A tale of two servants:
The famous personalist philosopher Martin Buber, whose name is associated with the I-Thou relation, underwent a profound conversion in his life. One day he was preoccupied with some religious duty he felt he had to perform after class. At the end of the class a student asked to speak with him. Buber was still preoccupied with whatever the religious duty was that he felt he had to perform.*
Many of us are angry at Toni, and not without reason.
Through the brief window we’ve been given in the Bernette household, we’ve seen Toni running around and helping those in need while taking for granted what she has at home. Just because she has a roof over her head and all immediate family members are accounted for doesn’t mean that all is well in her own house, but she can’t see what we see – and when she does catch some glimpses of the problem under her nose, she refuses to see it for what it is.
Perhaps it is because she sees so much pain already in the faces of the citizens she’s trying to help in the madness that is post-flood New Orleans. Commenters have talked of actress Melissa Leo correctly getting that look on Toni’s face of this entire world on her shoulders giving her some hell. It’s a rough place, constantly trying to defend the civil rights of other people. To those she serves in that world, she is a counselor in every sense of the word…but at home, she could unwind. Loosen up. Show her anger. Maybe she could even be coaxed into having some fun despite herself.
He later described the meeting with the student by saying that he answered all the questions the student asked but left unanswered the questions the student left unasked. What Buber meant was that he was not sufficiently present to read the real reason the student wanted to speak with him. Later he learned that the student committed suicide.*
There is a huge disconnect that Toni has never really bridged in all of her efforts to help the disadvantaged, and it’s a trap that we all fall into when we are faced with the problems we read about in other places versus what we have at home. Anyone who has a caring nature and the wherewithal to follow that nature wherever it goes stands before events and horrors that can make the mundane seem absolutely trivial. Tragedies a world away can blind you to the terrors of your own backyard.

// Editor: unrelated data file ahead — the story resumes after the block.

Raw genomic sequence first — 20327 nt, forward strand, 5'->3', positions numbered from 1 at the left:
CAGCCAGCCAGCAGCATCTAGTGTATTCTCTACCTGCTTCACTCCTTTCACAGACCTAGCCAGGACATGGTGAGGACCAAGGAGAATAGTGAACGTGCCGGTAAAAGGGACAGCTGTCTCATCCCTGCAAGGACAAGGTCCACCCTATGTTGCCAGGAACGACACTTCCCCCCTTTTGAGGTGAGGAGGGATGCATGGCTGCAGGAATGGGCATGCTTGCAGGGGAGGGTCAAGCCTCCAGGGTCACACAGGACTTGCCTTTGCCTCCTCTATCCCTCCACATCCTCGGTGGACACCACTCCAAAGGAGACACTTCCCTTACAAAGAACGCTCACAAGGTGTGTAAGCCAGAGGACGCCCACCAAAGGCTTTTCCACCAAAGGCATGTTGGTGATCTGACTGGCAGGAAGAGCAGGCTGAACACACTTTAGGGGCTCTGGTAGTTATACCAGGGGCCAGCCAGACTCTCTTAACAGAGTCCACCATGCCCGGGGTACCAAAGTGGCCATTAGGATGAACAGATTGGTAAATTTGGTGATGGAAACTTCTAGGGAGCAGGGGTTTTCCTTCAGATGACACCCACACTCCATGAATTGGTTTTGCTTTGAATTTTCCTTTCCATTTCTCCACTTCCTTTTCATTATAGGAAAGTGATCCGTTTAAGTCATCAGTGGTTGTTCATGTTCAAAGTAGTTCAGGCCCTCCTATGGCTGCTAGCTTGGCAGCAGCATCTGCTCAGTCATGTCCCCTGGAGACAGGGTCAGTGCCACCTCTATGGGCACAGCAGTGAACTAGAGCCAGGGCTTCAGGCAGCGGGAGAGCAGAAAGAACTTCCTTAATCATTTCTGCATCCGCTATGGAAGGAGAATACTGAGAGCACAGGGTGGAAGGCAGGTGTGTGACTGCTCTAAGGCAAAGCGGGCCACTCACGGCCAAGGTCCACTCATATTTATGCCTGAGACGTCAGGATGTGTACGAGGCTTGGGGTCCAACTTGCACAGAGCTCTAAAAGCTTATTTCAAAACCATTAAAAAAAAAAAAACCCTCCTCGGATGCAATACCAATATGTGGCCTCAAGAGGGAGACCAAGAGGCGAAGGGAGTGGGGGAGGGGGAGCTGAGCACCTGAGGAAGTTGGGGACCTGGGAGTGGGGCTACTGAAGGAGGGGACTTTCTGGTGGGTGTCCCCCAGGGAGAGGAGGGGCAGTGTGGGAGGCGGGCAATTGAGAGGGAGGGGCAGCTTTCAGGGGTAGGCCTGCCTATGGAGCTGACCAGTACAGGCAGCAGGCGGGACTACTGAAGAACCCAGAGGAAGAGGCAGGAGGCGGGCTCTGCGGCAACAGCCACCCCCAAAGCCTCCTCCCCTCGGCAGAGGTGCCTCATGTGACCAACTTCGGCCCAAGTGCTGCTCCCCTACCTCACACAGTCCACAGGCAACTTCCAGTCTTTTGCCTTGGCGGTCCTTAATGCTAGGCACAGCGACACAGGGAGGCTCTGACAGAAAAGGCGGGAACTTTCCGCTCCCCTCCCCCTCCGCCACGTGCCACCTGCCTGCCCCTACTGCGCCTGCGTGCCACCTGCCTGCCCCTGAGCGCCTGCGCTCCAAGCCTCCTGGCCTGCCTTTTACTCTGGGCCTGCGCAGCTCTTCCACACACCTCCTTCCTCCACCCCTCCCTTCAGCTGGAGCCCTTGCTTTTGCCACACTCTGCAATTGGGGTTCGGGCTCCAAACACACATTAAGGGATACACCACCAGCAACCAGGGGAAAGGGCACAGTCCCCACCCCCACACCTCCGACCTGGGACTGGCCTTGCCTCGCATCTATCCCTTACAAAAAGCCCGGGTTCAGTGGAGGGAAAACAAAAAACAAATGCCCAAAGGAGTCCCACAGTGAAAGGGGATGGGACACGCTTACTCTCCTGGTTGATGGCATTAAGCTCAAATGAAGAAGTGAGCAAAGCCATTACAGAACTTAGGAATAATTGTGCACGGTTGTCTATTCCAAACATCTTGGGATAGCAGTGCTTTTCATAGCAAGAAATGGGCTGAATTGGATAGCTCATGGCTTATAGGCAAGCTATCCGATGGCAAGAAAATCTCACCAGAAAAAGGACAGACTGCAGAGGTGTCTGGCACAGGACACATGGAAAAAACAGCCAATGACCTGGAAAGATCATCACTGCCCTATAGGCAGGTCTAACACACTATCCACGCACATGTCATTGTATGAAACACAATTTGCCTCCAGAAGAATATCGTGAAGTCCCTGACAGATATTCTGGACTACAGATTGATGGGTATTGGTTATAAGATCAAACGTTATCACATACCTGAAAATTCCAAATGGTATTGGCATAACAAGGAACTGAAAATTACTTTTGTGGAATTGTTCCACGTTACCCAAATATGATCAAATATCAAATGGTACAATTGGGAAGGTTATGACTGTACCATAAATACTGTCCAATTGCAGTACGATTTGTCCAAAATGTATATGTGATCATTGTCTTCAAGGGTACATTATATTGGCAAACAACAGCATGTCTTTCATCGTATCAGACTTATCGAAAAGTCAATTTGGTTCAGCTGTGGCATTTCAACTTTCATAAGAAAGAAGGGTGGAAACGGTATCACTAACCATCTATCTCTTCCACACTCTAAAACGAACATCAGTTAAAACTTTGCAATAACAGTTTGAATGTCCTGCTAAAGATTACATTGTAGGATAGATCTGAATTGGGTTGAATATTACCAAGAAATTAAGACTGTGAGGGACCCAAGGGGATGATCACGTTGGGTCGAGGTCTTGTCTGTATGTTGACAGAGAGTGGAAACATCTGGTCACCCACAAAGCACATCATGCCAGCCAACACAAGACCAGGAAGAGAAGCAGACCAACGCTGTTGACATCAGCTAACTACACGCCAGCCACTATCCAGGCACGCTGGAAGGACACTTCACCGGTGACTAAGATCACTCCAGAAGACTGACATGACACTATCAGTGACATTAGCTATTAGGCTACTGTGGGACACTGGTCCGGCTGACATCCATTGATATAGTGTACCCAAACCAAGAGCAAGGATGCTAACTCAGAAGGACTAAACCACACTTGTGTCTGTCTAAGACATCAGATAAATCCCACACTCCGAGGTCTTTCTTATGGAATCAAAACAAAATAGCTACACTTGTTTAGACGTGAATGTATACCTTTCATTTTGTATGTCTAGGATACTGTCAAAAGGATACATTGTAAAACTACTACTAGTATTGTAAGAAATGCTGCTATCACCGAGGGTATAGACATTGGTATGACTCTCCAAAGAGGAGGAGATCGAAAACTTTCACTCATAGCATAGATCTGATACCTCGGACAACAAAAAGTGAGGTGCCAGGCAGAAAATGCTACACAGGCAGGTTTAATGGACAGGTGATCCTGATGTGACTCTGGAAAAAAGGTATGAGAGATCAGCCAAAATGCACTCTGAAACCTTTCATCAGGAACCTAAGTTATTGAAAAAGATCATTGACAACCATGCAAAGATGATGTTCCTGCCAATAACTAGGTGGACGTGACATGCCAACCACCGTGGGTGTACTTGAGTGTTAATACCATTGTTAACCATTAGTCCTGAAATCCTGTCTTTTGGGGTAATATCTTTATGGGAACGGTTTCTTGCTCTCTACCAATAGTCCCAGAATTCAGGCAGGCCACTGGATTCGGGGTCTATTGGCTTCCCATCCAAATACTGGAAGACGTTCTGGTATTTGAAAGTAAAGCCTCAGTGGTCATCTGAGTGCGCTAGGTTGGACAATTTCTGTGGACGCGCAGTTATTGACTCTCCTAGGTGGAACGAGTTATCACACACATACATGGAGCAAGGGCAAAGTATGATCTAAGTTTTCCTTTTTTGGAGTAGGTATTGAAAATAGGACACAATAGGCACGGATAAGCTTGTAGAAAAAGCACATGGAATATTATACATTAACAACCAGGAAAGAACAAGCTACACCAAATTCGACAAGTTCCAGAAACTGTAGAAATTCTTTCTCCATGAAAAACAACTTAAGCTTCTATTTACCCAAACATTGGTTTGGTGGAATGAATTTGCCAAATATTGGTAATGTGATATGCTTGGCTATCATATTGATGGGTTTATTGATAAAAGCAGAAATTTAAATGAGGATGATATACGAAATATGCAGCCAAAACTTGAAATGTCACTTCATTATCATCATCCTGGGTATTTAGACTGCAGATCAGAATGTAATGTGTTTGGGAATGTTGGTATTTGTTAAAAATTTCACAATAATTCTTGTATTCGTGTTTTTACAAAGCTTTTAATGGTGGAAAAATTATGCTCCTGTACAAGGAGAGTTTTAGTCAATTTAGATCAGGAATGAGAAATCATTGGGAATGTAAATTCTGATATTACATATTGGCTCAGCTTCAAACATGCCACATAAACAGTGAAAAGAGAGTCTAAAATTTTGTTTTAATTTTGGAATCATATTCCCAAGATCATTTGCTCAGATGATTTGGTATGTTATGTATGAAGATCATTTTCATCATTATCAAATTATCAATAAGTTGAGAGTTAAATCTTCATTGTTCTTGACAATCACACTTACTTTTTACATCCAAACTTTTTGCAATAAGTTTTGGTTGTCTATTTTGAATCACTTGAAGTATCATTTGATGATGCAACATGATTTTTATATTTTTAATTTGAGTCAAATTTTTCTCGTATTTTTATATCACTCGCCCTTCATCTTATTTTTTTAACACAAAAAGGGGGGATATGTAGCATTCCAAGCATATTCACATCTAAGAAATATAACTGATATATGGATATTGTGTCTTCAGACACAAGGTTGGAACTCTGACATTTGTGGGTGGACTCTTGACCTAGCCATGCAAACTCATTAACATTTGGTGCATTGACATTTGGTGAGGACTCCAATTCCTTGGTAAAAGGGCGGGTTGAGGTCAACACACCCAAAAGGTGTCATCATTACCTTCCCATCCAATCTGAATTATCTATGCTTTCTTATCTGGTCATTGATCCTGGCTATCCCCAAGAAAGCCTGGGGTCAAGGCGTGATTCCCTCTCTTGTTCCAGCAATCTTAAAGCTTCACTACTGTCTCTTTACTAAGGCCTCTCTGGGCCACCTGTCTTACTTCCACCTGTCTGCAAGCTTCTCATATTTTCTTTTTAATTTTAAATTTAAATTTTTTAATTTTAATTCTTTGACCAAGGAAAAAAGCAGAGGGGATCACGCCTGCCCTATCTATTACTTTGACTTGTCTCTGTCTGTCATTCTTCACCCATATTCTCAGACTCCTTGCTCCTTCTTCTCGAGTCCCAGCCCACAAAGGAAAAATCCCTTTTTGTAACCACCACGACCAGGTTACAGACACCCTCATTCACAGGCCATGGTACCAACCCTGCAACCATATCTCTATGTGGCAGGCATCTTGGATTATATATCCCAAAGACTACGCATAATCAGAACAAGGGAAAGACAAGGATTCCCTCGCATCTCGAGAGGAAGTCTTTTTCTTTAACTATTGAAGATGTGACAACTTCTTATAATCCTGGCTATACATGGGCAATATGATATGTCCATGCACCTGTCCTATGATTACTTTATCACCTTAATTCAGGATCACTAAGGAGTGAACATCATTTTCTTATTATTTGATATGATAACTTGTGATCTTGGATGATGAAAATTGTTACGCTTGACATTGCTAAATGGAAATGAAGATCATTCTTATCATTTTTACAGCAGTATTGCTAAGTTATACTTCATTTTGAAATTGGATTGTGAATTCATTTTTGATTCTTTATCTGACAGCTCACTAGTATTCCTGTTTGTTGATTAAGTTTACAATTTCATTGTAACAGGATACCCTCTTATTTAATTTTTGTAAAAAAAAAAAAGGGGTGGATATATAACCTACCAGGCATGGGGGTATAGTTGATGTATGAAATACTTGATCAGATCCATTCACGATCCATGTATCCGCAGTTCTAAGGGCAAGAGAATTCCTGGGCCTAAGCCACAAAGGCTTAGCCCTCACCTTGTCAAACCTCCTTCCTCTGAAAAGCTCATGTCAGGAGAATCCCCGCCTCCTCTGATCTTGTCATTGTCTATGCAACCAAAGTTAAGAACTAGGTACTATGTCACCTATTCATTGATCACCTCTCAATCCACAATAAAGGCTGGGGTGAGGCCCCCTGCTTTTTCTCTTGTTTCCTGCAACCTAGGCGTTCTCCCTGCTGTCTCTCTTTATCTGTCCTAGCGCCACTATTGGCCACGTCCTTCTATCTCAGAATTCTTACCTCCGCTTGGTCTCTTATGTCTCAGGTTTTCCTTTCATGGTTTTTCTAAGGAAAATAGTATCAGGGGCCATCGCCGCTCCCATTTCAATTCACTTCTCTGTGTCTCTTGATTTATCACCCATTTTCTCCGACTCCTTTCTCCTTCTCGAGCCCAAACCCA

In Toni’s case, the tragedies beyond her home are closer by, but the blindness is the same. The problems of one’s child, the struggles of a spouse…they are eclipsed by the unlawful shooting of unarmed citizens in need of help, by musicians harassed by the police, by people who want to bring the storm-tossed ones home, dead or alive, despite bureaucracies that would deny this right. And it doesn’t take much to prioritize those trials over what seem like trivial goings-on at home in comparison.
It is this imbalance, this tipping of the scales towards the priorities of others that got Toni indignant whenever she found Creigh asleep anywhere around the house outside of his own bed. How dare he upset her priorities? He’s not supposed to be weak like this – he doesn’t deal with what she sees every day. How can he know what real pain and loss is? Dear God, get off the porch, and don’t let Sophie see you like this. Don’t let the world see you like this.
Buber saw that the religious thing to do when the student asked to see him was to be present to the student. The Jewish philosopher came to see that the holy person is the person who is present to others.*
Thing is, Toni is all too present to others, learning quite belatedly how ethereal she has been to the one who should have been closest by. She still can’t think beyond her mentality in the trenches of Louisiana’s courts – never give up, there is always a way, never say die.
But people do give up. They can have a damn hard time seeing a way. Everyone, eventually, dies.
And Toni is left with one of the cruelest lessons of all – that life is so, so short and some things cannot be solved through attention to paperwork, timelines, and points of law. The thousand intricate cuts of a loved one’s inner pain defy any and all civil statutes. There is no logic, no rhyme or reason, only insurmountable anguish that finds its tortured peace, at long last, at the bottom of a mighty river.
*From this article on aging and mystery. Sure, it’s in a Catholic journal, but Buber’s messages reached well beyond the Judaism in which they were based.